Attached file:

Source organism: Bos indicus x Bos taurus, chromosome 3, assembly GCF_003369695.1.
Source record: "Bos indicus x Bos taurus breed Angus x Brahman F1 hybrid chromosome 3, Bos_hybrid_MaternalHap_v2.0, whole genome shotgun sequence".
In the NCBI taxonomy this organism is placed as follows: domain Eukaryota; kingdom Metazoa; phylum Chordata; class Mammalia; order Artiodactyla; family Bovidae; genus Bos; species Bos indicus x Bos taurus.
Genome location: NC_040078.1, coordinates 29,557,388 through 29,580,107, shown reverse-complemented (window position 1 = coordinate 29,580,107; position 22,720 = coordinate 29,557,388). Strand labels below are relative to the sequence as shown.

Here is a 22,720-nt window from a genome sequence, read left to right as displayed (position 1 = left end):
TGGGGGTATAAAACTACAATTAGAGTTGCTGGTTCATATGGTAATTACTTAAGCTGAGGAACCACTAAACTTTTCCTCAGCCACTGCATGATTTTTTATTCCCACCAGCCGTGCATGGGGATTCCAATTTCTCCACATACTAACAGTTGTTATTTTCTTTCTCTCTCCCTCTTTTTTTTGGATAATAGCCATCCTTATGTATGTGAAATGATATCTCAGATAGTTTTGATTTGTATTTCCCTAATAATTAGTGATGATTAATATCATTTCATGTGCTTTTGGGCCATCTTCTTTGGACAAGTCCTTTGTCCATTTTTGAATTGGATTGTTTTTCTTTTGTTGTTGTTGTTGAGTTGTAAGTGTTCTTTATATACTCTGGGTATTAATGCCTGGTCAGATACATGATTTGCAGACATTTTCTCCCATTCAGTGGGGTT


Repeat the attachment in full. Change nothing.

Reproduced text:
Source organism: Bos indicus x Bos taurus, chromosome 3, assembly GCF_003369695.1.
Source record: "Bos indicus x Bos taurus breed Angus x Brahman F1 hybrid chromosome 3, Bos_hybrid_MaternalHap_v2.0, whole genome shotgun sequence".
In the NCBI taxonomy this organism is placed as follows: domain Eukaryota; kingdom Metazoa; phylum Chordata; class Mammalia; order Artiodactyla; family Bovidae; genus Bos; species Bos indicus x Bos taurus.
Genome location: NC_040078.1, coordinates 29,557,388 through 29,580,107, shown reverse-complemented (window position 1 = coordinate 29,580,107; position 22,720 = coordinate 29,557,388). Strand labels below are relative to the sequence as shown.

Here is a 22,720-nt window from a genome sequence, read left to right as displayed (position 1 = left end):
TGGGGGTATAAAACTACAATTAGAGTTGCTGGTTCATATGGTAATTACTTAAGCTGAGGAACCACTAAACTTTTCCTCAGCCACTGCATGATTTTTTATTCCCACCAGCCGTGCATGGGGATTCCAATTTCTCCACATACTAACAGTTGTTATTTTCTTTCTCTCTCCCTCTTTTTTTTGGATAATAGCCATCCTTATGTATGTGAAATGATATCTCAGATAGTTTTGATTTGTATTTCCCTAATAATTAGTGATGATTAATATCATTTCATGTGCTTTTGGGCCATCTTCTTTGGACAAGTCCTTTGTCCATTTTTGAATTGGATTGTTTTTCTTTTGTTGTTGTTGTTGAGTTGTAAGTGTTCTTTATATACTCTGGGTATTAATGCCTGGTCAGATACATGATTTGCAGACATTTTCTCCCATTCAGTGGGGTT